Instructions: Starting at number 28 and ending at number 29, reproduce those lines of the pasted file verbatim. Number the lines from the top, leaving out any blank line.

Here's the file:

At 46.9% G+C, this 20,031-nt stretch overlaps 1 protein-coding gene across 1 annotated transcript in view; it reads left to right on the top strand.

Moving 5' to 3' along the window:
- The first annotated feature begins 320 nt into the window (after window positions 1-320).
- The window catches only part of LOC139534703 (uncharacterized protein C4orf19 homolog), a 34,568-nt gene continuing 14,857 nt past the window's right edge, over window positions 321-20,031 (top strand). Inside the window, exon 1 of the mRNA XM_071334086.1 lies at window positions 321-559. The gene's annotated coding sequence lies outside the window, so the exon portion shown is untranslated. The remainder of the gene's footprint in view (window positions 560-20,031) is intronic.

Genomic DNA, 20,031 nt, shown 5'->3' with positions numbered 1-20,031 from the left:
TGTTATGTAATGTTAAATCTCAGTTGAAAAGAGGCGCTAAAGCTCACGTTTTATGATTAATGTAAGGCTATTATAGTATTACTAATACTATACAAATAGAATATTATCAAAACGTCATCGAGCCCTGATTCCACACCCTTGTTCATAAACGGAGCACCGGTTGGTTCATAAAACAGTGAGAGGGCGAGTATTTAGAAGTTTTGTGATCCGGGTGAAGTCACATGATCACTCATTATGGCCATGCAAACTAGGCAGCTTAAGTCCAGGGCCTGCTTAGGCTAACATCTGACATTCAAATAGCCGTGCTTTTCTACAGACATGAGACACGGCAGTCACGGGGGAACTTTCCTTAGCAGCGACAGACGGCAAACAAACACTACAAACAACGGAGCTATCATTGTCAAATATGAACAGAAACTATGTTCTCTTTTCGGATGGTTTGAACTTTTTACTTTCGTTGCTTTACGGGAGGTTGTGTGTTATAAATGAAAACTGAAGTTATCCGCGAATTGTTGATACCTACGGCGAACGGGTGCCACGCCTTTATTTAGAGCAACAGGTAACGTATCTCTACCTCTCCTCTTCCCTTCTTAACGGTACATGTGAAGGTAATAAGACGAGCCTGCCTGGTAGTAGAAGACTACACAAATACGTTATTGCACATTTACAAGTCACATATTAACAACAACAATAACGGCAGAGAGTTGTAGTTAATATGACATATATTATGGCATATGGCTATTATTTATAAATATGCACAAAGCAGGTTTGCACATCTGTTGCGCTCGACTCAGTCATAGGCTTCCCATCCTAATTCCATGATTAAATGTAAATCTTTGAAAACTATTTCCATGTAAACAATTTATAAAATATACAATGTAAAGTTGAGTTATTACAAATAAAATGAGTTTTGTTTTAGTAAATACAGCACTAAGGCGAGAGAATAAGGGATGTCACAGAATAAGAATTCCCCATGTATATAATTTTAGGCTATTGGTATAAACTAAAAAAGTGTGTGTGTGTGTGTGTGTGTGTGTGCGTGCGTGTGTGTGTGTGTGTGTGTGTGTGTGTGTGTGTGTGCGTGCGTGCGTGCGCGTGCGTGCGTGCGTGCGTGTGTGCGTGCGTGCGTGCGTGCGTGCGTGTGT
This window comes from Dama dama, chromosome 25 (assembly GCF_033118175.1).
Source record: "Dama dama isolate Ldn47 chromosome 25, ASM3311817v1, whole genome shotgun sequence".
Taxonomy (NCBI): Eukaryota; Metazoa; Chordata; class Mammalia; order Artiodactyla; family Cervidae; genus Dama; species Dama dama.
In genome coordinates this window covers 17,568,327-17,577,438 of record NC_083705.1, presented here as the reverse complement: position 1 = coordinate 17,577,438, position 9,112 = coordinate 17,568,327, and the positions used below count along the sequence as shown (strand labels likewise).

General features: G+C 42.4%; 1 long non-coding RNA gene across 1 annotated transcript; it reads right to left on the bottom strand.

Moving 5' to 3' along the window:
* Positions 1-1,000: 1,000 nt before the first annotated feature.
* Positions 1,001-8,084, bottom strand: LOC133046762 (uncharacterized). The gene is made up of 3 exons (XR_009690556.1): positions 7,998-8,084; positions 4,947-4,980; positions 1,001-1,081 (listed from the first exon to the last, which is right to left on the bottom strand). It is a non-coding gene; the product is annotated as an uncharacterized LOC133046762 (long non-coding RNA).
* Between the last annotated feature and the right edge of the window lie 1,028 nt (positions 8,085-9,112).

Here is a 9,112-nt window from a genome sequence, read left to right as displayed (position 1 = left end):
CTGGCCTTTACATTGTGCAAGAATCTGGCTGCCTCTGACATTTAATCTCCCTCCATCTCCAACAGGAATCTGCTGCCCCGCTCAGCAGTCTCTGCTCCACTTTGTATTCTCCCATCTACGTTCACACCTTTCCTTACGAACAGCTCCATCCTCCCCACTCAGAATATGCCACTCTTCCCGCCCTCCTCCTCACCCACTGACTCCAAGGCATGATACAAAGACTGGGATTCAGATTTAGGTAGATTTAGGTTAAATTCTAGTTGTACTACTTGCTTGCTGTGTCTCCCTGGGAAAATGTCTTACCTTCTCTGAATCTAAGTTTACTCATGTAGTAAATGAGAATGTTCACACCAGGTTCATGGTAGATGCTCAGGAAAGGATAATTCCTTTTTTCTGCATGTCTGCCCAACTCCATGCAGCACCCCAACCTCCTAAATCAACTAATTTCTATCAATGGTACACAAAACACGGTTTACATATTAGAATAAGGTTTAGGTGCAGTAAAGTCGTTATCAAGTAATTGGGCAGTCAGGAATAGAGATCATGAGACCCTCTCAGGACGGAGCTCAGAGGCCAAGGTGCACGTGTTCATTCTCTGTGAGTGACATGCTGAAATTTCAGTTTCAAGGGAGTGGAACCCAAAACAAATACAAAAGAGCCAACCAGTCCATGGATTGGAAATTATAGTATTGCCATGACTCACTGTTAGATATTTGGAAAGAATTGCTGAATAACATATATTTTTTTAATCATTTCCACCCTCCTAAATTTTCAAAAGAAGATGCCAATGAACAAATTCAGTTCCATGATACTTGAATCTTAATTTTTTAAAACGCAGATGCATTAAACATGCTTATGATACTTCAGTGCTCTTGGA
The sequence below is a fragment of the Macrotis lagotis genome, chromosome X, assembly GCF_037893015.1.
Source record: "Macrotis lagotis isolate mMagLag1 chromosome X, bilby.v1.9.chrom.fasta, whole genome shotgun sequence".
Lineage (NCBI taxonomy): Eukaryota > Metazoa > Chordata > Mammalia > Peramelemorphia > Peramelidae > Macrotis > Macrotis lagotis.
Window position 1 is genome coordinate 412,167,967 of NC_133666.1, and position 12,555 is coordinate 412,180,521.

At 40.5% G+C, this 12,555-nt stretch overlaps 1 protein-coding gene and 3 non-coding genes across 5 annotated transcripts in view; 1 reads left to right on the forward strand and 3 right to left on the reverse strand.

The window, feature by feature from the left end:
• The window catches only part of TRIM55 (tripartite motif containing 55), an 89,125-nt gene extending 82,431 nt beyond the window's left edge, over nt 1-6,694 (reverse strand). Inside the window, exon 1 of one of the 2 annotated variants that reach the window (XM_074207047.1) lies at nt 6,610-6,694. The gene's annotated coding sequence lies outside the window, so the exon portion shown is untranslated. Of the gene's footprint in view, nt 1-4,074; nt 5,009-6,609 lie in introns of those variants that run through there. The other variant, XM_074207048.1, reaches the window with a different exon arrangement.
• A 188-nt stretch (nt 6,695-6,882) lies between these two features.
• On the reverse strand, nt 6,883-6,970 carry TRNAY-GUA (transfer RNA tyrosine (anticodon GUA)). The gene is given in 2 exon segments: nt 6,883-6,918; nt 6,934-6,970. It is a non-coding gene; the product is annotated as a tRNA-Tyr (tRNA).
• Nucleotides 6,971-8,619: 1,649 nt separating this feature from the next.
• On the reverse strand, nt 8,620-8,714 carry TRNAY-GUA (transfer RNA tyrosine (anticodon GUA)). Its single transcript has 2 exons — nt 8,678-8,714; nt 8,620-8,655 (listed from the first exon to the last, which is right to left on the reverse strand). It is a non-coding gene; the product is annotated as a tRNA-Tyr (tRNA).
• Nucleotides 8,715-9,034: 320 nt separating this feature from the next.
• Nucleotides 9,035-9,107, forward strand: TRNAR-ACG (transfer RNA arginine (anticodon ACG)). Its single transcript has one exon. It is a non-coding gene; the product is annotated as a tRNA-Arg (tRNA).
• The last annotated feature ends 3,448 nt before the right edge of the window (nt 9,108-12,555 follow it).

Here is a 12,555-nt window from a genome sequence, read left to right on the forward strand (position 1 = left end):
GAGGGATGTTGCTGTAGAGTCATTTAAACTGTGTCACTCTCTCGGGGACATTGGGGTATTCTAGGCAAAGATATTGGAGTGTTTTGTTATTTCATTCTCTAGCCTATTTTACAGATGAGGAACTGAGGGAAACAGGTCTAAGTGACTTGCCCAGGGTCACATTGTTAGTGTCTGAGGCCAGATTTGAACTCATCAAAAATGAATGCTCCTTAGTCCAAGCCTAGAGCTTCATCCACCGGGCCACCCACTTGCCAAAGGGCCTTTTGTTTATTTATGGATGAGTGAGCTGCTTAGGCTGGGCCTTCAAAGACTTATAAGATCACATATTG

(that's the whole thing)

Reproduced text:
• On the reverse strand, nt 8,620-8,714 carry TRNAY-GUA (transfer RNA tyrosine (anticodon GUA)). Its single transcript has 2 exons — nt 8,678-8,714; nt 8,620-8,655 (listed from the first exon to the last, which is right to left on the reverse strand). It is a non-coding gene; the product is annotated as a tRNA-Tyr (tRNA).
• Nucleotides 8,715-9,034: 320 nt separating this feature from the next.